• Takeaway: With strained supply chains, demand shifts, and out-of-stocks becoming much more problematic, CPG companies will apply aggressive PLS (product-line simplification) to their portfolios; identify ways to offer healthier options that can be rolled into their current supply chains; conduct an aggressive review of insourcing vs. outsourcing and how to leverage to manage demand; be more focused on supporting large, well-known brands with updated, personalized marketing to tap into that emotional connection still retained by consumers.
  3. Value Focus
    • Value is a simple equation: what do I get for what I pay? What’s important to remember is value is NOT simply price. Someone can spend $100,000 on new Porsche 911 and feel they received value. Same with a $7.00 latte from Starbucks vs. the $2.00 version at the local coffee shop.
    • As of early June 2020, unemployment sat at 13.3% with over 21M Americans out of work. But even as the economy begins to open back up, consumers are going to feel the financial strain as jobs that were furloughed are not brought back, RIF’s (Restructuring in Force) are announced at major employers, hours are reduced (which impacts pay & health benefits) and government aid & stimulus only goes so far to help.
    • Consumers are already looking at ways to reduce expenses.
      • Gym memberships are being cancelled at heightened rates, based on safety concerns and the costs, as people revert to home workout solutions.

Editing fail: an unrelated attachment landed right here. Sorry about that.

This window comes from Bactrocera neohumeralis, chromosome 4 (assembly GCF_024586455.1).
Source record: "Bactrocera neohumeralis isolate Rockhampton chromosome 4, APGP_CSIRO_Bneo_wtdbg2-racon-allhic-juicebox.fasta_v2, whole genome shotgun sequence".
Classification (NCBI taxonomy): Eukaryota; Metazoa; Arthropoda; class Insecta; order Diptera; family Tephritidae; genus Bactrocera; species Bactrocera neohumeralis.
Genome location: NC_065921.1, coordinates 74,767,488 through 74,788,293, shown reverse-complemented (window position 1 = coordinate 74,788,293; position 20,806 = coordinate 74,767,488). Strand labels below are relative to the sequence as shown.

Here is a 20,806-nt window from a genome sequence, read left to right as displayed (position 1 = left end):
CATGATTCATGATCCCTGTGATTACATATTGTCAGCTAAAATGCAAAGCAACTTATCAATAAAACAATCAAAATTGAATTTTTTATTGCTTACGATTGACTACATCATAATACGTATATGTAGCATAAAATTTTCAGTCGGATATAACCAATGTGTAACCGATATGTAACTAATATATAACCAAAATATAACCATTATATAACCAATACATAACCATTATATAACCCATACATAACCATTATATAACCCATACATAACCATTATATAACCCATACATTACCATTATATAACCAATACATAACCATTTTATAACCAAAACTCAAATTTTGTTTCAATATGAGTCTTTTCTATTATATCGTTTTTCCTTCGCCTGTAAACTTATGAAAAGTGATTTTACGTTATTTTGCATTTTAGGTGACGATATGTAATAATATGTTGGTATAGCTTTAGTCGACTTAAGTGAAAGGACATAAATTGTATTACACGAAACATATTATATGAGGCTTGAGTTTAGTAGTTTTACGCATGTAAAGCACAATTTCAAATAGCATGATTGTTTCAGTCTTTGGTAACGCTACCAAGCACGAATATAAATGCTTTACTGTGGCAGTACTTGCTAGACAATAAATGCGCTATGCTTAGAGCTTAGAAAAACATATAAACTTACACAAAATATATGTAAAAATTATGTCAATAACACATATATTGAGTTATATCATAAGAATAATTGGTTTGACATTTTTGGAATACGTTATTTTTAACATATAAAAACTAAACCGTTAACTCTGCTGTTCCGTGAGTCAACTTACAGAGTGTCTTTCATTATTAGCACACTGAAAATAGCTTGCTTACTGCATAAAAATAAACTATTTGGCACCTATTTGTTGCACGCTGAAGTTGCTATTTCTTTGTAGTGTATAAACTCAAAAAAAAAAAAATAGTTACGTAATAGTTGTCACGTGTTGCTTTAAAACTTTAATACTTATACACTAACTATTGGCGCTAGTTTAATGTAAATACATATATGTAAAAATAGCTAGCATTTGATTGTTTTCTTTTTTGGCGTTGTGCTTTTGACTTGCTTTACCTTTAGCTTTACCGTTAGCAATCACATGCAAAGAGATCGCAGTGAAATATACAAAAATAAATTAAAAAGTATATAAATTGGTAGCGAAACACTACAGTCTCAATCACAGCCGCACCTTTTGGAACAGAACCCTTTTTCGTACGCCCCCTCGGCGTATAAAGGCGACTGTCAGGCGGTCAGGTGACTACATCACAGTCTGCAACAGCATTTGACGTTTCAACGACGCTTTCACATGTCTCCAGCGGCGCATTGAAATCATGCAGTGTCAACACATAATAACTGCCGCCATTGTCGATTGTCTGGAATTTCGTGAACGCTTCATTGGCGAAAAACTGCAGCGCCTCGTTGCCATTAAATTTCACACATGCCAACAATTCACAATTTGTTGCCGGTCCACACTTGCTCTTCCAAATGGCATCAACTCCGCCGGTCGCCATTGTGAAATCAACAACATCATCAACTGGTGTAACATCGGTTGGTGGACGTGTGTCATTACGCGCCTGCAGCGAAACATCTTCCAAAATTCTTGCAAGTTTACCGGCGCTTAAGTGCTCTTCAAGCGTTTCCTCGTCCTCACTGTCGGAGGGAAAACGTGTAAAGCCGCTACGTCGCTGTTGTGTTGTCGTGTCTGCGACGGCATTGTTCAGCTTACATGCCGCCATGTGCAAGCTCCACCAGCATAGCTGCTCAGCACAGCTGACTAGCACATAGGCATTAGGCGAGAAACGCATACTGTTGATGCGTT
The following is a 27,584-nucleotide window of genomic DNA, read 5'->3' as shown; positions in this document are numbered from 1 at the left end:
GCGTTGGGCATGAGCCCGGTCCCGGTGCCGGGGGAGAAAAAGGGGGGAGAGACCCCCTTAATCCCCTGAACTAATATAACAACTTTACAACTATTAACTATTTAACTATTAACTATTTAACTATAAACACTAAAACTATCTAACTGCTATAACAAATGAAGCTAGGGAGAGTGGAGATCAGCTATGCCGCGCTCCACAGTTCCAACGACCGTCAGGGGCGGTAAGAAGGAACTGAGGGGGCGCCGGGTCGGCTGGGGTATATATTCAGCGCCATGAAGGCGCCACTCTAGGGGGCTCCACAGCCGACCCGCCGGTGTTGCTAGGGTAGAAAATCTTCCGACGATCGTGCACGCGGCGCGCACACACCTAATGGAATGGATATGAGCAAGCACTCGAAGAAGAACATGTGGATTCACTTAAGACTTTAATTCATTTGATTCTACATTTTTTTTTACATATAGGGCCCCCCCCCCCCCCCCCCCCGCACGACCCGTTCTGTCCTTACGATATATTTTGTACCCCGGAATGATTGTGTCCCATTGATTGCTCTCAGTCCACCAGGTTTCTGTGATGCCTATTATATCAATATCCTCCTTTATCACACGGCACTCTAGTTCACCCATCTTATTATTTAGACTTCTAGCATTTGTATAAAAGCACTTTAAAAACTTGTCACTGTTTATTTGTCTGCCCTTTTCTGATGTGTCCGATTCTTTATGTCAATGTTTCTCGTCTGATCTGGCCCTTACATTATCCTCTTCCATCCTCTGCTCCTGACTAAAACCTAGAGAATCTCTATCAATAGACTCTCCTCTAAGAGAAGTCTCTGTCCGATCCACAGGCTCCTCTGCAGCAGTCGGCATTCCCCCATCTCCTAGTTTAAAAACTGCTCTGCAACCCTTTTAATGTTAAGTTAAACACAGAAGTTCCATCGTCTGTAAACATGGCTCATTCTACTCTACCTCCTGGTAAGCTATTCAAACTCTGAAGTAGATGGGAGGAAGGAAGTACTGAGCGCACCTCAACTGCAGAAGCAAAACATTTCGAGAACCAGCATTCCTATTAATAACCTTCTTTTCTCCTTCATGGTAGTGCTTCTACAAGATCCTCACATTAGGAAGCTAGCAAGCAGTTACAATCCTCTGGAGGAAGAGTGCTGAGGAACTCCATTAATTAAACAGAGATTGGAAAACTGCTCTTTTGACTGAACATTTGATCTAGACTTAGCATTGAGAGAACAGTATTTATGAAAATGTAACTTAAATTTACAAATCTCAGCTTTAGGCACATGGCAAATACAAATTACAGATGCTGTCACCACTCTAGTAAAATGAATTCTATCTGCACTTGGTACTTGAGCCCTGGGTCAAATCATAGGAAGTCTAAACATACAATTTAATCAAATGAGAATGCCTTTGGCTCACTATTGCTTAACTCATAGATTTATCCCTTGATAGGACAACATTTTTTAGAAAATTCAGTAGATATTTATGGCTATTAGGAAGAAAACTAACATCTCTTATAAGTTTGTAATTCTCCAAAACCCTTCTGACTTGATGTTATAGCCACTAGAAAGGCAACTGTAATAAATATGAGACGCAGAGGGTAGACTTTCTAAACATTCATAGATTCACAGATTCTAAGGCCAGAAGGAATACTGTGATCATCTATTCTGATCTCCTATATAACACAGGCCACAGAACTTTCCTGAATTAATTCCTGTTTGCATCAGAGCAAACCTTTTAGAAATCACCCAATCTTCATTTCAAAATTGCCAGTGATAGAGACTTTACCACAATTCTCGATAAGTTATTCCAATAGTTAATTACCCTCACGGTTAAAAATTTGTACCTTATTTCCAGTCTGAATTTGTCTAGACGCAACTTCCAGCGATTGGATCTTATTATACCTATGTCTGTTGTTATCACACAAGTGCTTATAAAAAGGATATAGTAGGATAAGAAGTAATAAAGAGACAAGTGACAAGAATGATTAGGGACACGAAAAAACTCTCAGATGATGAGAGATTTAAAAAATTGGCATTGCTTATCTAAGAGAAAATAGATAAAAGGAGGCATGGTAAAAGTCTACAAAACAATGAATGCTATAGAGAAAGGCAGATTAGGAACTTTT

• Online shopping (no driving, no shipping fees, promotional incentives, social distancing) has exploded.
      • Private label solutions continue to accelerate, especially as companies like Kroger and Target offer healthy, high quality products under their own brands.
      • Channel shifting will occur. Dollar stores have successfully rolled out grocery selections with an intent to expand, and Costco continues to offer their club members great value through price, quality & quantity.
    • Takeaway: Consumers are going to look for more value, but are going to be less interested in sacrificing quality to achieve it. They are going to make spend choices, and non-essential (ie, discretionary) items are going to come under much more scrutiny. Differentiation and innovation in both product AND service, as always, will be key because in the world of commodity offerings, price rules.
  4. Online & Direct-to-Consumer (DTC) Shift
    • Shopping online has not only become more mainstream, it will become the norm. In most CPG categories, online shopping historically represented 25% – 30% of total industry sales, with some industries such as electronics even higher. Food CPG items tended to be at the lower range, though, as people continued to shop at traditional grocery & mass merchandisers.